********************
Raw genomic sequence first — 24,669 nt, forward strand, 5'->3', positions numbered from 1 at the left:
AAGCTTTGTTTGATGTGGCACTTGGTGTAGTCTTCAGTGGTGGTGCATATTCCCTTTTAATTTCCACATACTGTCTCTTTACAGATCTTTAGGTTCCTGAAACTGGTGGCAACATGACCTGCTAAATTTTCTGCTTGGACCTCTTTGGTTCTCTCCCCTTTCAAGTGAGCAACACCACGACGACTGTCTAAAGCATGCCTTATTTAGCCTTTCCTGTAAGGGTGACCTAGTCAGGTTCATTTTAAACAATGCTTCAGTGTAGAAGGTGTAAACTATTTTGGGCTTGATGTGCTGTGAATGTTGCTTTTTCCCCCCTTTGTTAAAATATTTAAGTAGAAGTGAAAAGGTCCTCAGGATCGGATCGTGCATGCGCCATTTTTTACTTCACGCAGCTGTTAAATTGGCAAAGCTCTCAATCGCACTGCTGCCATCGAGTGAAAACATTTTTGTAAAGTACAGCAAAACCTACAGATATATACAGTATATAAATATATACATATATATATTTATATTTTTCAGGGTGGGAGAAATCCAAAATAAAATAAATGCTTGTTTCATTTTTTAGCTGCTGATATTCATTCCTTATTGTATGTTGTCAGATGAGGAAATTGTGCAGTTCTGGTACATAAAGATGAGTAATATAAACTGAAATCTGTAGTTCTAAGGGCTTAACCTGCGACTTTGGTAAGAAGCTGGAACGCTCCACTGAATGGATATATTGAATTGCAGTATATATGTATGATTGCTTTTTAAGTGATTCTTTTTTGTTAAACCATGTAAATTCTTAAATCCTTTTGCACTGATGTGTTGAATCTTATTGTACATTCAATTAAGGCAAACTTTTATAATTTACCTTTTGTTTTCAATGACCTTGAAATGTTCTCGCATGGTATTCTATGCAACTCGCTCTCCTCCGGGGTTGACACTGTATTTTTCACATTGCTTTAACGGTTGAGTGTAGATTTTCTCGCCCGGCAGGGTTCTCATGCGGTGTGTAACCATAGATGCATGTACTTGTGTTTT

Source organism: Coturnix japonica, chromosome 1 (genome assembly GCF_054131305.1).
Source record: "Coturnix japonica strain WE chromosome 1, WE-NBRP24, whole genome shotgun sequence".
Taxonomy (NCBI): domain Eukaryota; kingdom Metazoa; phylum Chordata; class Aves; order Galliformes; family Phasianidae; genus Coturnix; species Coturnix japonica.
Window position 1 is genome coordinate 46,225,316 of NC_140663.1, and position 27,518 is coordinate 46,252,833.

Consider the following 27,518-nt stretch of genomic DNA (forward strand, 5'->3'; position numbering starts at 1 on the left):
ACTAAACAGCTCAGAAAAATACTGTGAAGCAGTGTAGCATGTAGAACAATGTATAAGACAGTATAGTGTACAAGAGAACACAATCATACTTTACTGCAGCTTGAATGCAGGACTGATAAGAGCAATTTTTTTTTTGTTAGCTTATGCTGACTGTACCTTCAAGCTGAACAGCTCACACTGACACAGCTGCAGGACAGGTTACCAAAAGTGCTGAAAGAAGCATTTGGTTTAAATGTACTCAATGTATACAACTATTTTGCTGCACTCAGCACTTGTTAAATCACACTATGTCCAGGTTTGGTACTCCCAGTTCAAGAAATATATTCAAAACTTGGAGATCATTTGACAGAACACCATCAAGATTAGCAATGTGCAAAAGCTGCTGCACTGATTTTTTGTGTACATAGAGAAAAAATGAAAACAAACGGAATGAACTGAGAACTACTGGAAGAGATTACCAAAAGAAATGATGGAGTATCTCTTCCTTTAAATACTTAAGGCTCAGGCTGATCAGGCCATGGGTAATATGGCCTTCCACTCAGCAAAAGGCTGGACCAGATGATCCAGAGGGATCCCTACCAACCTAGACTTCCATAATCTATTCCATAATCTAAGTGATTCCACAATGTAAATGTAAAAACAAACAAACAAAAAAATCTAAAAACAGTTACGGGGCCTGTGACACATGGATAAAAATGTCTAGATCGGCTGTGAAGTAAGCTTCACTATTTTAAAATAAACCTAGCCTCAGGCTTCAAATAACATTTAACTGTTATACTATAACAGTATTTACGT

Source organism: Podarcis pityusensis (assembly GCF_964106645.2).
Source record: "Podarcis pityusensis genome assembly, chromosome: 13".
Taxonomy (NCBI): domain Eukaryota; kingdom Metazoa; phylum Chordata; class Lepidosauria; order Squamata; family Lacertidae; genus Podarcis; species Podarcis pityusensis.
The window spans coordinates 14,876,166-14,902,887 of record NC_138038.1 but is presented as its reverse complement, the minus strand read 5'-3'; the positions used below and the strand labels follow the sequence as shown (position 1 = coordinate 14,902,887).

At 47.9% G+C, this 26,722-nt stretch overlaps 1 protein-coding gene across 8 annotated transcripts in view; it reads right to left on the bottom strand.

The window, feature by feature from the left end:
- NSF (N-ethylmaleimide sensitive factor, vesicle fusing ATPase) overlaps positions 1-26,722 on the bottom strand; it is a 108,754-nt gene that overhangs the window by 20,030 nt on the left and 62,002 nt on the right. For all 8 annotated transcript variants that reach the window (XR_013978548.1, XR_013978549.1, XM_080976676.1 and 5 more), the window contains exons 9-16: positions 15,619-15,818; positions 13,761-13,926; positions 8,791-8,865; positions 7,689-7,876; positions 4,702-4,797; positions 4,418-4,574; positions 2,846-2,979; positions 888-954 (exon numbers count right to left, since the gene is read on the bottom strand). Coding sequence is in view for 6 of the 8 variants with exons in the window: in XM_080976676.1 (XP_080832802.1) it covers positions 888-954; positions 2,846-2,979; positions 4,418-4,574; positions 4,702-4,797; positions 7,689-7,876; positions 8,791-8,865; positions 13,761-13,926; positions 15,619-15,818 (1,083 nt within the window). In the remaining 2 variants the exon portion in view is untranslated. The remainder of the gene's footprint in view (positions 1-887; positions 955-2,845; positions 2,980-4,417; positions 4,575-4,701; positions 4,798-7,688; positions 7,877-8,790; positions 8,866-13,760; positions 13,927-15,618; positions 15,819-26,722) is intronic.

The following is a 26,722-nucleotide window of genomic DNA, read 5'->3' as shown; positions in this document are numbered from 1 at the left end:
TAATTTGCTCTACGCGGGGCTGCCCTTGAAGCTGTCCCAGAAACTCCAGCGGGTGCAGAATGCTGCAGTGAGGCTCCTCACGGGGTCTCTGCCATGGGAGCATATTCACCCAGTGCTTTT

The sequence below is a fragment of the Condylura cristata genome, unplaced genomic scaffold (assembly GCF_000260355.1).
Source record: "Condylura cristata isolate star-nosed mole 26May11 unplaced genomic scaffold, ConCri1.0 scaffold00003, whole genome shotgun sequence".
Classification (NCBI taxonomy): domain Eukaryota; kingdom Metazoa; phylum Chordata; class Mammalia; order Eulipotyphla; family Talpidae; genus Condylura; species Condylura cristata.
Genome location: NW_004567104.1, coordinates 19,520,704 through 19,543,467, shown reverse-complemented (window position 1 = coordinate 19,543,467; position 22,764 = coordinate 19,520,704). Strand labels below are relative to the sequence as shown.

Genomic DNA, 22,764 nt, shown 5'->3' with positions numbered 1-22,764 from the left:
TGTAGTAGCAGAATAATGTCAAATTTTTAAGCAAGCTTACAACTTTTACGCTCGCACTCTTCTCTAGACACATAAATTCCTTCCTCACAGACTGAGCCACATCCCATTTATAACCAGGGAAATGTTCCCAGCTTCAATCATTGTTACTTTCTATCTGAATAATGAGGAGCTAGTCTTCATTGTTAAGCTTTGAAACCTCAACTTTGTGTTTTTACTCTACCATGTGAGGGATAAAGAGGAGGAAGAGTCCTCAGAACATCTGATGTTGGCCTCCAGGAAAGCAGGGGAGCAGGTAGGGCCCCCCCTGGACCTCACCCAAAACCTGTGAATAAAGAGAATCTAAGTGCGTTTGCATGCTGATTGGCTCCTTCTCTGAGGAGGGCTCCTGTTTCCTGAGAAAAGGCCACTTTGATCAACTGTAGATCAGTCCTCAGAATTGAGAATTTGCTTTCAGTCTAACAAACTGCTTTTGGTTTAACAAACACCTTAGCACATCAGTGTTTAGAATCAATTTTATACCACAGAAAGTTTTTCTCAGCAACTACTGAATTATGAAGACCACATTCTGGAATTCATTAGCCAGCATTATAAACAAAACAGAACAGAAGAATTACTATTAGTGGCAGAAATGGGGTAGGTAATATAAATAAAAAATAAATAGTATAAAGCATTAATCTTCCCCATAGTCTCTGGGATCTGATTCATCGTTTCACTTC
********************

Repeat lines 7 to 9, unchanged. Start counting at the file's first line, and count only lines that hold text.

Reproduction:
Consider the following 27,518-nt stretch of genomic DNA (forward strand, 5'->3'; position numbering starts at 1 on the left):
ACTAAACAGCTCAGAAAAATACTGTGAAGCAGTGTAGCATGTAGAACAATGTATAAGACAGTATAGTGTACAAGAGAACACAATCATACTTTACTGCAGCTTGAATGCAGGACTGATAAGAGCAATTTTTTTTTTGTTAGCTTATGCTGACTGTACCTTCAAGCTGAACAGCTCACACTGACACAGCTGCAGGACAGGTTACCAAAAGTGCTGAAAGAAGCATTTGGTTTAAATGTACTCAATGTATACAACTATTTTGCTGCACTCAGCACTTGTTAAATCACACTATGTCCAGGTTTGGTACTCCCAGTTCAAGAAATATATTCAAAACTTGGAGATCATTTGACAGAACACCATCAAGATTAGCAATGTGCAAAAGCTGCTGCACTGATTTTTTGTGTACATAGAGAAAAAATGAAAACAAACGGAATGAACTGAGAACTACTGGAAGAGATTACCAAAAGAAATGATGGAGTATCTCTTCCTTTAAATACTTAAGGCTCAGGCTGATCAGGCCATGGGTAATATGGCCTTCCACTCAGCAAAAGGCTGGACCAGATGATCCAGAGGGATCCCTACCAACCTAGACTTCCATAATCTATTCCATAATCTAAGTGATTCCACAATGTAAATGTAAAAACAAACAAACAAAAAAATCTAAAAACAGTTACGGGGCCTGTGACACATGGATAAAAATGTCTAGATCGGCTGTGAAGTAAGCTTCACTATTTTAAAATAAACCTAGCCTCAGGCTTCAAATAACATTTAACTGTTATACTATAACAGTATTTACGT

Source organism: Podarcis pityusensis (assembly GCF_964106645.2).